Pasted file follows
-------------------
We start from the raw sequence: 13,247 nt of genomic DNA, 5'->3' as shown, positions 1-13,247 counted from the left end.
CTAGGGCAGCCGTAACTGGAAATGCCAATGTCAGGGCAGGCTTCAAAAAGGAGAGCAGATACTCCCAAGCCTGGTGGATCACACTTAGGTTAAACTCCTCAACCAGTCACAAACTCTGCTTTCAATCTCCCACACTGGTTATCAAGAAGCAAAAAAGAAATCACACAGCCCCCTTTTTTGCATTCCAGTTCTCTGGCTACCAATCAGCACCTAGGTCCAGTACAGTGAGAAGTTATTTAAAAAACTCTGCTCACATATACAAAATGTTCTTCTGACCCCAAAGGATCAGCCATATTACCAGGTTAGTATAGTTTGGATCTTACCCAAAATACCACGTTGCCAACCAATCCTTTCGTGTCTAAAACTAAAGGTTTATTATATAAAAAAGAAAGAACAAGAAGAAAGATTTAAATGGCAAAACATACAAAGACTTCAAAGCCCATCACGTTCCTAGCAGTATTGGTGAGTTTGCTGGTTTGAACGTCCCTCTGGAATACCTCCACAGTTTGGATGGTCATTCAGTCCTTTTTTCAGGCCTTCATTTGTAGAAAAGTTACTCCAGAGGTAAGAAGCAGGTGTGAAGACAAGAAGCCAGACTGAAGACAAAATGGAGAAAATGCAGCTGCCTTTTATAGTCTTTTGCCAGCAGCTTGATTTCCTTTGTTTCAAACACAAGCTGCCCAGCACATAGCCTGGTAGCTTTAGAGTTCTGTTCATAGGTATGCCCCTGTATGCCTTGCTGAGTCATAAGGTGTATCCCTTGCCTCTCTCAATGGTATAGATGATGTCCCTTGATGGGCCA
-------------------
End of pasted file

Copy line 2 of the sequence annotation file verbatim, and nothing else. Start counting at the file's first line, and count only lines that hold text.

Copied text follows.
CTAGGGCAGCCGTAACTGGAAATGCCAATGTCAGGGCAGGCTTCAAAAAGGAGAGCAGATACTCCCAAGCCTGGTGGATCACACTTAGGTTAAACTCCTCAACCAGTCACAAACTCTGCTTTCAATCTCCCACACTGGTTATCAAGAAGCAAAAAAGAAATCACACAGCCCCCTTTTTTGCATTCCAGTTCTCTGGCTACCAATCAGCACCTAGGTCCAGTACAGTGAGAAGTTATTTAAAAAACTCTGCTCACATATACAAAATGTTCTTCTGACCCCAAAGGATCAGCCATATTACCAGGTTAGTATAGTTTGGATCTTACCCAAAATACCACGTTGCCAACCAATCCTTTCGTGTCTAAAACTAAAGGTTTATTATATAAAAAAGAAAGAACAAGAAGAAAGATTTAAATGGCAAAACATACAAAGACTTCAAAGCCCATCACGTTCCTAGCAGTATTGGTGAGTTTGCTGGTTTGAACGTCCCTCTGGAATACCTCCACAGTTTGGATGGTCATTCAGTCCTTTTTTCAGGCCTTCATTTGTAGAAAAGTTACTCCAGAGGTAAGAAGCAGGTGTGAAGACAAGAAGCCAGACTGAAGACAAAATGGAGAAAATGCAGCTGCCTTTTATAGTCTTTTGCCAGCAGCTTGATTTCCTTTGTTTCAAACACAAGCTGCCCAGCACATAGCCTGGTAGCTTTAGAGTTCTGTTCATAGGTATGCCCCTGTATGCCTTGCTGAGTCATAAGGTGTATCCCTTGCCTCTCTCAATGGTATAGATGATGTCCCTTGATGGGCCA